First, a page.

Yitzhak Ben-Yisrael also indicated that one of the objectives of the establishment of the "National Cyber Committee" in Israel, the launch of which was announced in May of 2011, has been to create an advanced mainframe computer in one of the Israeli universities. Israel currently has no such computer, and the sale of such a computer to Israel is prohibited because it has not signed the Convention on the Non-Proliferation of Nuclear Weapons. In the context of emphasizing the issue of securing cyberspace, the head of the "Committee on Science" of the Knesset, Meir Shitrit, stated that it is possible to cause the collapse of Israel not with tanks and planes, but through cyber warfare.[3]

In June 2011, in the context of this Israeli interest in cyber warfare, the Institute for National Security Studies at the University of Tel Aviv published the book Cyber Warfare: Concepts, Trends, and Implications for Israel by researchers Shmuel Even and David Siman-Tov, both of whom work at the Institute for National Security Studies. The book includes an introduction, four chapters, a conclusion and two appendices, with a total of ninety pages. The authors find that cyberspace has become a new theater of war, joining those of land, air, sea and space. As such, advanced states and their armies are increasing their activities in, and research on, cyberspace, which for these states has become an important source of power. At the same time, it reveals the soft underbelly of these powerful states because the infrastructure upon which modern states rely-such as electricity, water, transportation, telecommunications, the stock market and banks-is dependent on cyberspace for their proper functioning. Military command and control networks, as well as the various types of advanced technology on the battlefield, such as intelligence and data collection systems, and the use of satellites and unmanned aircraft in warfare are also heavily dependent on cyberspace.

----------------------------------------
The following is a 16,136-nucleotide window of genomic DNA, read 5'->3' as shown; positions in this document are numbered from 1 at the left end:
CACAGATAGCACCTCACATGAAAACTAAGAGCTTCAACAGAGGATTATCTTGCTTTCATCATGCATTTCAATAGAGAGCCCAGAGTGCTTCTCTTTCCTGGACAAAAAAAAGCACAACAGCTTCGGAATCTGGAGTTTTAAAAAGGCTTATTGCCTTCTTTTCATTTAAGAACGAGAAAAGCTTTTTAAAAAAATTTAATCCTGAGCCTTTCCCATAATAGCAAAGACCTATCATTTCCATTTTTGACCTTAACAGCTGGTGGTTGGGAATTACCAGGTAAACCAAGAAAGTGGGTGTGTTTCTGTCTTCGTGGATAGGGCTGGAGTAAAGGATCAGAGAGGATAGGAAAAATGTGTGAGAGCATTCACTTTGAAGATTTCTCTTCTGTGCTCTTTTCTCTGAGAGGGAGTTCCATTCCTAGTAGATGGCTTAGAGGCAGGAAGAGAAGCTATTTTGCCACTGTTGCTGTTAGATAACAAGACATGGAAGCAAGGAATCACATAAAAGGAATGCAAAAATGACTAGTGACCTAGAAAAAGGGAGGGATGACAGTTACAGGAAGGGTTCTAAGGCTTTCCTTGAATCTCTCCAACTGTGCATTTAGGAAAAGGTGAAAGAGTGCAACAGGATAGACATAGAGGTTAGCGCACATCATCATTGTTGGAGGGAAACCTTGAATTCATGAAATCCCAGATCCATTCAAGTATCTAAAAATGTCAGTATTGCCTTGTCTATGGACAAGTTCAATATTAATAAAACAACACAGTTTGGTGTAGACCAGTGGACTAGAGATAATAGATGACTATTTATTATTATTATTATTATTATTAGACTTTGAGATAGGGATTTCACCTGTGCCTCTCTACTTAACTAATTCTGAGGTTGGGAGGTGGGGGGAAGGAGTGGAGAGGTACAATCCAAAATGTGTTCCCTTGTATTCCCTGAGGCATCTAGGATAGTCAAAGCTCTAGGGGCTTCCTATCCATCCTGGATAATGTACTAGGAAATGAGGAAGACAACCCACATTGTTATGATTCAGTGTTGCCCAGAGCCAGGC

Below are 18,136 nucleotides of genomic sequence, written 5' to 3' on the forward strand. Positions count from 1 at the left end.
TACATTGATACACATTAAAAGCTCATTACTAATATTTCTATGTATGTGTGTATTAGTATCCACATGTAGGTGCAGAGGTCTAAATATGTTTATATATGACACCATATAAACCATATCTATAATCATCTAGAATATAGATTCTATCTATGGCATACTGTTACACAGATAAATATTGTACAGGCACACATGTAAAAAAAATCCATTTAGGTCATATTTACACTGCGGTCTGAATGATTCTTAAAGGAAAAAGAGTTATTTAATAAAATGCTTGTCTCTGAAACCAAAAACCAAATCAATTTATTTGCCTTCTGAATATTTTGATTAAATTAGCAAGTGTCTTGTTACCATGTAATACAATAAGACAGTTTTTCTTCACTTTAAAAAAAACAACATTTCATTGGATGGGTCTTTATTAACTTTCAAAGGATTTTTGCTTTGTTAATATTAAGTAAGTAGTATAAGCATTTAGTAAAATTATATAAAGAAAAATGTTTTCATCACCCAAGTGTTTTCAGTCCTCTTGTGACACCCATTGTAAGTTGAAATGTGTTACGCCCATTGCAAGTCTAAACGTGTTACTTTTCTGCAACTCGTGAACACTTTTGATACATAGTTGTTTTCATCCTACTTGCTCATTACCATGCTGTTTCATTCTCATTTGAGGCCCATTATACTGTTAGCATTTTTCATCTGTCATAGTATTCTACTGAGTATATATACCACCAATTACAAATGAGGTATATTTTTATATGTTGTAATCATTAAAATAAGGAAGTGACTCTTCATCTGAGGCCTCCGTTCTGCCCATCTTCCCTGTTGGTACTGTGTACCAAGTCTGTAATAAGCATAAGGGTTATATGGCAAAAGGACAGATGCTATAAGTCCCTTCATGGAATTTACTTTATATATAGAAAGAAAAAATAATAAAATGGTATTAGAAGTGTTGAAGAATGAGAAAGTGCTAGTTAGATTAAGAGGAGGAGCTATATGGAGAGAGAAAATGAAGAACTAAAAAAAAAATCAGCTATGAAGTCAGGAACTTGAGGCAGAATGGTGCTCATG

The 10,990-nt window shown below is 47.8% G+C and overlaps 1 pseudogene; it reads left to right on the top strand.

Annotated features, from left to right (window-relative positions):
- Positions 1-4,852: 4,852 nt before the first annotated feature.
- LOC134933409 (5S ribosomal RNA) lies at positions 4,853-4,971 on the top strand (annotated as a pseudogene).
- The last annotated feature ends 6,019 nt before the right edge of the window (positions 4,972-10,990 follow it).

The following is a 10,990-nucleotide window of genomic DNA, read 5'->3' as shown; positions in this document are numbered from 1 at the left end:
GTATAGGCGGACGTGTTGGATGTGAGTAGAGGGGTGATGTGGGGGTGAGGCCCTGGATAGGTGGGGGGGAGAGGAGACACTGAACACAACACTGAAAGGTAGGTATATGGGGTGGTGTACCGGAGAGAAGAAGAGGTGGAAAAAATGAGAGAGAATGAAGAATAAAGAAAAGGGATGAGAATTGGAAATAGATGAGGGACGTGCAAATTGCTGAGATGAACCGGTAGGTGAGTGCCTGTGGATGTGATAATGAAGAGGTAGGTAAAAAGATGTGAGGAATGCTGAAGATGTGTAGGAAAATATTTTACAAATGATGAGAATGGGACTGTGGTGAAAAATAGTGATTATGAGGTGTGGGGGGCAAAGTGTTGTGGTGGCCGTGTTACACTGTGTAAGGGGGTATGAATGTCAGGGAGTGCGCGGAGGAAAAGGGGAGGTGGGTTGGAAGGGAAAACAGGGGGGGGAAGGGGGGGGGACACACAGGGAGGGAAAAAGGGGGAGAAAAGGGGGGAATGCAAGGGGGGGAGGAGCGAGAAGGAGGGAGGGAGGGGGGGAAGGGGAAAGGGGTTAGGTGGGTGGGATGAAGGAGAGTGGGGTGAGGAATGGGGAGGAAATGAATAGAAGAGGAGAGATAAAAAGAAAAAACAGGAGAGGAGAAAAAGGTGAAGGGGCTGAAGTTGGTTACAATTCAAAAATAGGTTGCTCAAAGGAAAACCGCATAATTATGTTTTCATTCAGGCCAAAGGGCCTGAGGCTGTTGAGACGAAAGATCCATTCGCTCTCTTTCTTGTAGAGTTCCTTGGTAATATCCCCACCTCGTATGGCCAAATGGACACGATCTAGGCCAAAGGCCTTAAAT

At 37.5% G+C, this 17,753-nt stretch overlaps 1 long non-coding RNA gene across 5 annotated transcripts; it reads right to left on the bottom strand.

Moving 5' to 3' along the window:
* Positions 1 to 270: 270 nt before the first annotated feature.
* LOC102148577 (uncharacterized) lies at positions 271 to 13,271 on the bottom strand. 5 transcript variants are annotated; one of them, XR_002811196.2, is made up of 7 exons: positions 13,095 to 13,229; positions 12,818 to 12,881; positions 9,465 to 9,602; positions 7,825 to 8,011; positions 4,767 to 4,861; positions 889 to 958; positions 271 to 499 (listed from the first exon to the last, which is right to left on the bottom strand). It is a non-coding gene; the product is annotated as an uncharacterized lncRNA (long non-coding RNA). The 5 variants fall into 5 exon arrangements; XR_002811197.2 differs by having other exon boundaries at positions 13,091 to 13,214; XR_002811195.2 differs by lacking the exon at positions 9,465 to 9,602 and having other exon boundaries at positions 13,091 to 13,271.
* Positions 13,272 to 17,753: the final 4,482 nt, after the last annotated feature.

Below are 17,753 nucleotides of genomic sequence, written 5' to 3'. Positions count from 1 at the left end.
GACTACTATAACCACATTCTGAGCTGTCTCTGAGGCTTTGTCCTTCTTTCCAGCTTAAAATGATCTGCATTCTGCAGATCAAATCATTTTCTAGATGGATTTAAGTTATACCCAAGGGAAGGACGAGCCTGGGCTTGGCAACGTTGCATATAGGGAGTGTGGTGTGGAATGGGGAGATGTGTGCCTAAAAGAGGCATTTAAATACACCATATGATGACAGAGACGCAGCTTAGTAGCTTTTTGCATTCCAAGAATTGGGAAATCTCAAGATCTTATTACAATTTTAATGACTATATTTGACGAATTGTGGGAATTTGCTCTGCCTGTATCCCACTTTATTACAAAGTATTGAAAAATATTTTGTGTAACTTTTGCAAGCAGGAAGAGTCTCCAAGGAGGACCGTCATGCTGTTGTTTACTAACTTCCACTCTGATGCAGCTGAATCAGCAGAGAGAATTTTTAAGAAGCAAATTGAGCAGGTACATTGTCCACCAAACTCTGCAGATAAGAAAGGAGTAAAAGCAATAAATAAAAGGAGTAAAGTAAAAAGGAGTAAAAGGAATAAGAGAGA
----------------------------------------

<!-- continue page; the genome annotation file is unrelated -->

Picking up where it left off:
The authors noted the favorable features of cyberspace as a theater of battle, the most notable of which is the ability to work at the speed of one-thousandth of a second against enemies that are thousands of miles away, without exposing the attackers or fighters to physical risk.

The advantages of cyberspace make it attractive for use in the conduct of warfare alongside conventional weapons, as was done by Russia, according to the authors, in its war against Georgia in 2008. It can also be used during war against strategic targets, as was the case in the attack on the Iranian nuclear reactor in 2009 (carried out by Israel according to several media sources), an attack the authors consider to have been a founding event in the field of cyber warfare, ushering in a new era in the evolution of the use of cyberspace in warfare.

The authors consider the fact that many states have used cyberspace in warfare, development operations, and preparations confirms that the arms race in cyberspace has begun. They point out that many countries have, in recent years, established various institutions and bodies specializing in the use of cyberspace as an arena for warfare, and have developed military and security strategies for cyberspace.